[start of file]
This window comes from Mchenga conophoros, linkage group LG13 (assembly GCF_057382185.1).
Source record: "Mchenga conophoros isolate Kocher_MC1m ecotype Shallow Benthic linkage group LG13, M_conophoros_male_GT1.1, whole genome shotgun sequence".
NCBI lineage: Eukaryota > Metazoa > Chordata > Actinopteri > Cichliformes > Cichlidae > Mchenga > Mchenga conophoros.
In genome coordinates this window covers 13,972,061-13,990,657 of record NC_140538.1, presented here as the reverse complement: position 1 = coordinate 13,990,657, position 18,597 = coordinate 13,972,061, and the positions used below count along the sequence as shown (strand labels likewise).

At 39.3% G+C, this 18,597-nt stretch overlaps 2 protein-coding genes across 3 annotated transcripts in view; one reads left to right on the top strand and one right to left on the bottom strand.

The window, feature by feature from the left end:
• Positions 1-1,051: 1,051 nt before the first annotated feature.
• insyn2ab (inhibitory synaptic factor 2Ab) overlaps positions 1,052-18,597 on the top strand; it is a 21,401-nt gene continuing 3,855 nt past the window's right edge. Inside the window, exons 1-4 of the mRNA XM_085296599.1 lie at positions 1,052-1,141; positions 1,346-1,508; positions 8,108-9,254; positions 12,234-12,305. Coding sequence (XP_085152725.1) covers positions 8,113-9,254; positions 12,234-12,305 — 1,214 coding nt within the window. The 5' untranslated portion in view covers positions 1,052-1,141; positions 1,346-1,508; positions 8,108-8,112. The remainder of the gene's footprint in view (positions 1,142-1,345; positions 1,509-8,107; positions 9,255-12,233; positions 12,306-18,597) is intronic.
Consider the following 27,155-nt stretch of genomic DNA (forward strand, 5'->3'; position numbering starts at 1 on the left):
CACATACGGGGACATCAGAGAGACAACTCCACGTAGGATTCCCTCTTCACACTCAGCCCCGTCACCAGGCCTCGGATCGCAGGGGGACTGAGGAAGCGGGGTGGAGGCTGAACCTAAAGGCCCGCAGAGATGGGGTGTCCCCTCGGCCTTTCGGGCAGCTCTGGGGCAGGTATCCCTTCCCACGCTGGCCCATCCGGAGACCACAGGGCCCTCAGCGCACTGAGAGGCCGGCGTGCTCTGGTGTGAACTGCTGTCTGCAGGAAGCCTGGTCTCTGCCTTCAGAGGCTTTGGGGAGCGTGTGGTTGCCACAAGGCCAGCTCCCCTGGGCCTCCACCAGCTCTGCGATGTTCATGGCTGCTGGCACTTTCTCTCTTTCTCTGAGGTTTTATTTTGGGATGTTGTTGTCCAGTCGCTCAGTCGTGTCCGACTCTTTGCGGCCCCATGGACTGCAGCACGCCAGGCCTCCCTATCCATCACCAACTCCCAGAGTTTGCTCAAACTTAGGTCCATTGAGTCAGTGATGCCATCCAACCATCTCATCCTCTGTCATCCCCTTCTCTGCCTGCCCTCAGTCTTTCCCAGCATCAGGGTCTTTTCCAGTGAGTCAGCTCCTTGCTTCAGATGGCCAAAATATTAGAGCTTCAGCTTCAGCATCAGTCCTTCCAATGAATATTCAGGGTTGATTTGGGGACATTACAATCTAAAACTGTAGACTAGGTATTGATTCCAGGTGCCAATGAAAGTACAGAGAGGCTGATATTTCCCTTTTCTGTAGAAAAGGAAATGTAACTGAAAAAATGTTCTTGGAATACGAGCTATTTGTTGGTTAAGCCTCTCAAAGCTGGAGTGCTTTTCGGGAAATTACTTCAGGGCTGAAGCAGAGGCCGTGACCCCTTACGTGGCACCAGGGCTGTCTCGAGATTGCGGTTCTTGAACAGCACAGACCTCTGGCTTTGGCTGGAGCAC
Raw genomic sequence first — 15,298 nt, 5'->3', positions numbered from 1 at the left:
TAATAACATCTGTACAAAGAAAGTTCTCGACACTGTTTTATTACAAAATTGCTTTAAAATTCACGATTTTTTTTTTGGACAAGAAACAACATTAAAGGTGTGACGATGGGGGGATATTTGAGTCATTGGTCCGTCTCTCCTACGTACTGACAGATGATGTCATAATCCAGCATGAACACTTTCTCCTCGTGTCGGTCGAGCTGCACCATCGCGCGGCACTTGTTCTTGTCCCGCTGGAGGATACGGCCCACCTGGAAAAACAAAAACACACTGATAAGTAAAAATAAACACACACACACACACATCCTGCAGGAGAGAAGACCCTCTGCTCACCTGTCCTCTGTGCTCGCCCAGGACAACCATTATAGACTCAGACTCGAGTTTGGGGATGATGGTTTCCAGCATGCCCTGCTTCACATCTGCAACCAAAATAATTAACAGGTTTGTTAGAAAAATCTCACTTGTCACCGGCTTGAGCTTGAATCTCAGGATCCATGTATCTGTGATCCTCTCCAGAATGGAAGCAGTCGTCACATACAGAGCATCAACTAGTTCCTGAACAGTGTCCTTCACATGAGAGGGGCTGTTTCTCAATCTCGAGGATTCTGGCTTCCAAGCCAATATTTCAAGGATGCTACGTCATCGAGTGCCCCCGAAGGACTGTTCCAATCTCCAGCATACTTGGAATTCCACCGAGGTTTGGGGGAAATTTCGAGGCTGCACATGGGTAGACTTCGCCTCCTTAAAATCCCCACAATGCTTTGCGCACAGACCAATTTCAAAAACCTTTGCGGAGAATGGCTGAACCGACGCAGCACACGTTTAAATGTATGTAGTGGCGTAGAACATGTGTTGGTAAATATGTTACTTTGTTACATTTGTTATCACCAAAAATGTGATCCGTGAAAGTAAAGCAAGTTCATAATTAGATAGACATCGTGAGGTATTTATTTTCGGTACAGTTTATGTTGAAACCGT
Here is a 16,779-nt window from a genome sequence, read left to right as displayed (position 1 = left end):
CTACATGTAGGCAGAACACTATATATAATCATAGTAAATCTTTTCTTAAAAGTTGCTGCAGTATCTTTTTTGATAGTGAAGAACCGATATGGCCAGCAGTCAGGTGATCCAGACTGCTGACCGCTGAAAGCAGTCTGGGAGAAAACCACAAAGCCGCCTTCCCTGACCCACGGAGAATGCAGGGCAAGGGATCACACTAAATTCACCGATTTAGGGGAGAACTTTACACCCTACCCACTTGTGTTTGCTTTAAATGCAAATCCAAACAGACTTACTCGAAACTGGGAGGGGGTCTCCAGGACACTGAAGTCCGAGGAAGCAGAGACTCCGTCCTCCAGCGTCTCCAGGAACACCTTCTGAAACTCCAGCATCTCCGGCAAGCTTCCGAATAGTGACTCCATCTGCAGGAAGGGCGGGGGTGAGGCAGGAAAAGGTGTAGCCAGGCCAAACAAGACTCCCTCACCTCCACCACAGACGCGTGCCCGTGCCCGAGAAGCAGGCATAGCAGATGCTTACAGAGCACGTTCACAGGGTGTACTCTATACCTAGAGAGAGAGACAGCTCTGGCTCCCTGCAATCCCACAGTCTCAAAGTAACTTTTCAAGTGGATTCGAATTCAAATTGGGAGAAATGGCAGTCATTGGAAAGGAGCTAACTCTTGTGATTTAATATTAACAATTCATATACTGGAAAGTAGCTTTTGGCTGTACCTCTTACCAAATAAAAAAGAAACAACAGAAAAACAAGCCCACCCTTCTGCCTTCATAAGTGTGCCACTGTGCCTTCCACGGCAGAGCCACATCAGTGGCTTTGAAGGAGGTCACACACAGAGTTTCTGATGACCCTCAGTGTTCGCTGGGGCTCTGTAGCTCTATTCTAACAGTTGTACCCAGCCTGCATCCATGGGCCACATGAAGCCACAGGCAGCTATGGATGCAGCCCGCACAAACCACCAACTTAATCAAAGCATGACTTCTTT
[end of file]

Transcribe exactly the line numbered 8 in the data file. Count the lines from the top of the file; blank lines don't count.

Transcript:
• insyn2ab (inhibitory synaptic factor 2Ab) overlaps positions 1,052-18,597 on the top strand; it is a 21,401-nt gene continuing 3,855 nt past the window's right edge. Inside the window, exons 1-4 of the mRNA XM_085296599.1 lie at positions 1,052-1,141; positions 1,346-1,508; positions 8,108-9,254; positions 12,234-12,305. Coding sequence (XP_085152725.1) covers positions 8,113-9,254; positions 12,234-12,305 — 1,214 coding nt within the window. The 5' untranslated portion in view covers positions 1,052-1,141; positions 1,346-1,508; positions 8,108-8,112. The remainder of the gene's footprint in view (positions 1,142-1,345; positions 1,509-8,107; positions 9,255-12,233; positions 12,306-18,597) is intronic.